Ever since Galileo glimpsed the moons of Jupiter through his tiny telescope, astronomers have striven to understand how the universe is constructed and how it evolves. Every increase in the size and power of telescopes has led to new discoveries. Within the last century, telescopes have enabled us to learn about pulsars, quasars, gamma-ray bursters, black holes, and the acceleration of the universe's expansion. An Acre of Glass describes how recent innovations in telescope technology have led to the construction of giant, ground-based observatories and to an explosive development of astronomy. Today, telescopes with mirrors 30, 50, and even 100 meters in diameter are being built. Optical interferometers that cover an acre of ground are observing every night. J. B. Zirker shows us how telescopes past, present, and future are built and describes the exciting science they reveal-from planets beyond our solar system to supermassive black holes at the core of distant galaxies. For every striking image revealed through these enormous telescopes, technicians and scientists must overcome unique and incredible challenges.
How many pack animals does it take to get a telescope to the top of a mountain? How do you make the shape of a 6-foot-wide mirror accurate to within a 1,000th the thickness of a human hair? In clear and accessible language, Zirker answers these questions and more, providing fascinating technical detail about how a telescope is made and what the next generation can hope to see.
Publisher: Johns Hopkins University Press
Number of pages: 368
Weight: 658 g
Dimensions: 229 x 152 x 30 mm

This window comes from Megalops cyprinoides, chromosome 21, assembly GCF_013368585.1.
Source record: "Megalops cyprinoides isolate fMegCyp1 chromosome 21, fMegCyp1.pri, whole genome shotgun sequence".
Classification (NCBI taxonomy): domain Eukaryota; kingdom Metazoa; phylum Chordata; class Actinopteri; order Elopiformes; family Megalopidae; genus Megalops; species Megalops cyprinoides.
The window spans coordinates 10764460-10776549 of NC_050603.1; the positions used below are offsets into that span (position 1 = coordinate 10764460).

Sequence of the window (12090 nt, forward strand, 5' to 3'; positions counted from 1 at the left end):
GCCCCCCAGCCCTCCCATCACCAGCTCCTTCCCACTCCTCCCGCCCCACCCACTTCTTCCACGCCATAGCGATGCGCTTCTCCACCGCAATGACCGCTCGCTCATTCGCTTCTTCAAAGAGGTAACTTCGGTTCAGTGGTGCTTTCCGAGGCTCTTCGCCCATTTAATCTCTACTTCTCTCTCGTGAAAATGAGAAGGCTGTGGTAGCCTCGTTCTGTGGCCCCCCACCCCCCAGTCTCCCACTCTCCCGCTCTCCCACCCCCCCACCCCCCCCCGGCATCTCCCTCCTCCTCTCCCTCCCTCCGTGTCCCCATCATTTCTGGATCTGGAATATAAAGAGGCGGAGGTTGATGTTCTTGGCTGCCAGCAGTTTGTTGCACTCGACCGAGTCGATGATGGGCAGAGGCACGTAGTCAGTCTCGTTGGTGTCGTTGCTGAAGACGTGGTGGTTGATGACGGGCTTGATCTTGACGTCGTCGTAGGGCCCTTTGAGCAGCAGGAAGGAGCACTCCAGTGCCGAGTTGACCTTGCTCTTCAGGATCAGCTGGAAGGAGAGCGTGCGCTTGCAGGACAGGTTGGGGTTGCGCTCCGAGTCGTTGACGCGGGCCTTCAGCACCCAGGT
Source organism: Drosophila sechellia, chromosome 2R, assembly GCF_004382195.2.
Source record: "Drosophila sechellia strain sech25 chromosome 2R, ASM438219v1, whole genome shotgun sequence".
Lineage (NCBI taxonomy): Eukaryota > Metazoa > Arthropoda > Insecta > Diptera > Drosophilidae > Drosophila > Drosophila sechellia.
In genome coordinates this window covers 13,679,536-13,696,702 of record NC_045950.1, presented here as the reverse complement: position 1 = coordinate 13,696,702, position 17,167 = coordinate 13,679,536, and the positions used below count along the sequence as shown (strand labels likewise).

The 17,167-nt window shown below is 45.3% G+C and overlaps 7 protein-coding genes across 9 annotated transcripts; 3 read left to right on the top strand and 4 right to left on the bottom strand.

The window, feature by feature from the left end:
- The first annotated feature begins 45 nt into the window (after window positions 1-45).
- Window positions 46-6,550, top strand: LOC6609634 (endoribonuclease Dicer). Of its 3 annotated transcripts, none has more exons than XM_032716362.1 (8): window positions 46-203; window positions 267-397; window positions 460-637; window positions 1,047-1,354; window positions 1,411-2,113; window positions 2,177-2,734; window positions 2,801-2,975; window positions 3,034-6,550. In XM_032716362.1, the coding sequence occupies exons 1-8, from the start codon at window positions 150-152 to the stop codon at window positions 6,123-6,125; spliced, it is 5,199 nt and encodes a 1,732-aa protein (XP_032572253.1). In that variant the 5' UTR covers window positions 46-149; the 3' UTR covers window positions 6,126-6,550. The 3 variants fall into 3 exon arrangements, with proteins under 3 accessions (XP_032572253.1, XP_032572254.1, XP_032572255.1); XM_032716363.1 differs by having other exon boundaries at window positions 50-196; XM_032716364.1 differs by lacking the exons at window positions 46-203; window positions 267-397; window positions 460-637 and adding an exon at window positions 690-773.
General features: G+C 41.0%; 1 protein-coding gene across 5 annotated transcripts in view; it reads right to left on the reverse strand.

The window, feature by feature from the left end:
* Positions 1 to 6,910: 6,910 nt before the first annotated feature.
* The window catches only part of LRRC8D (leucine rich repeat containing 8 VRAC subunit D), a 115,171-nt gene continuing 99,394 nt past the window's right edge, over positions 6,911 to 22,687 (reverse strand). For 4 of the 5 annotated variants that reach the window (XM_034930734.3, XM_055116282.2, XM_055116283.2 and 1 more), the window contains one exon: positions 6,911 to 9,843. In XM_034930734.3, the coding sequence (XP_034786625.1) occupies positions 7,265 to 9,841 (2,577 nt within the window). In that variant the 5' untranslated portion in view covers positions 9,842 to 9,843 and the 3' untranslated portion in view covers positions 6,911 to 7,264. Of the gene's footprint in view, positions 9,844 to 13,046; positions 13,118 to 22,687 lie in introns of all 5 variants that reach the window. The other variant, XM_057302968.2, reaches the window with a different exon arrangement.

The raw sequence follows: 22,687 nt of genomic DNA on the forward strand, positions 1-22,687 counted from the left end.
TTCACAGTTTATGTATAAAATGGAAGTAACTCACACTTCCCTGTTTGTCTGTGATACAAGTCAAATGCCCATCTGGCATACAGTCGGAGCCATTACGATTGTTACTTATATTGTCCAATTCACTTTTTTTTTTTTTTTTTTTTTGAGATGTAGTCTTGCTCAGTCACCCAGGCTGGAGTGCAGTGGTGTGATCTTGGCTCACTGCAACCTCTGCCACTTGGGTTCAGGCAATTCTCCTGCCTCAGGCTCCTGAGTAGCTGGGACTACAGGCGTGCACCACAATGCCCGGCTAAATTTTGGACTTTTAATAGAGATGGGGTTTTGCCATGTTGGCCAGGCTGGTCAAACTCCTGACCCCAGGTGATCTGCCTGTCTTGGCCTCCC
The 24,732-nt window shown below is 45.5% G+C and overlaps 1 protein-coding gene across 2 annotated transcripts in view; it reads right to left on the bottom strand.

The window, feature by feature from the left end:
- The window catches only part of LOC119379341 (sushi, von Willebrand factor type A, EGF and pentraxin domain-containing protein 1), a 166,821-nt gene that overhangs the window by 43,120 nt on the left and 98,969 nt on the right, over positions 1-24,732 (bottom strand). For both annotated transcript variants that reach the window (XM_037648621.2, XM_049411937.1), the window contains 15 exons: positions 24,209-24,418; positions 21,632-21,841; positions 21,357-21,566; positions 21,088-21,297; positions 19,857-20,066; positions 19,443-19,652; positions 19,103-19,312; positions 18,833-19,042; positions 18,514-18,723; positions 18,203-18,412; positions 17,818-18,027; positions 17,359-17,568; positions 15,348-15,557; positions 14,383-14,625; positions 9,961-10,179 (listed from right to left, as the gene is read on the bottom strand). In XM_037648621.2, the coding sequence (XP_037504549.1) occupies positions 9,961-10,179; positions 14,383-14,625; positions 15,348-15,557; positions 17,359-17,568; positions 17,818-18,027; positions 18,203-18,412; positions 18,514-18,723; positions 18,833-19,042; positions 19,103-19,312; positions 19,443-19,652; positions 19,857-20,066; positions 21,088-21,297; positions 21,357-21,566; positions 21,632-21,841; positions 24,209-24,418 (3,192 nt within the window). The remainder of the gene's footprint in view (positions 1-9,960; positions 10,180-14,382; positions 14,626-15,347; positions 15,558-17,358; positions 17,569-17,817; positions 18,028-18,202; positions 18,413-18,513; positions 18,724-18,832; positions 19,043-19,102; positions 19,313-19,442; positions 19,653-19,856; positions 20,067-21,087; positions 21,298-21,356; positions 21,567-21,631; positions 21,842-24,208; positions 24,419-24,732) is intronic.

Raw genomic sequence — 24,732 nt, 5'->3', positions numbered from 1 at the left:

Provides an accessible yet detailed story of how telescopes are made, the science behind their function, and their promise for future astronomical discoveries. Science News 2005 Zirker has succeeded in bringing together the past, present and future in this compact and readable book. Through the telescopes, he tells of the people, the science, the technology, the problems, and the future. If you have only one book on the history of astronomy, this should be it. -- Charles J. Vukotich, Jr. Astrophile 2005 An excellent guide to how modern astronomy has been pushed by telescope advancement. -- James A. Cox Midwest Book Review 2006 Fascinating technical details about how a telescope is made and what the next generation can hope to see. Lunar and Planetary Information Bulletin 2005 The book provides an excellent, easy-to-read overview of this and other 20th century telescopes and explains how the major observatories have developed around the world. -- Mark Williamson International Space Review 2006 The first paragraph describing a sunset on Mauna Kea is written more in the style of an introduction to a novel than the start of a textbook on astronomical telescopes... I enjoyed this book immensely and recommend it to anyone with an interest in how telescopes are built. Journal of the British Astronomical Association 2006 A handsome and well-presented book... There is no doubt that An Acre of Glass deserves a place on the shelves of all astronomical libraries. -- Fred Watson Observatory Magazine 2006 A wonderfully accessible introduction to the field. -- Deborah Jean Warner Technology and Culture 2007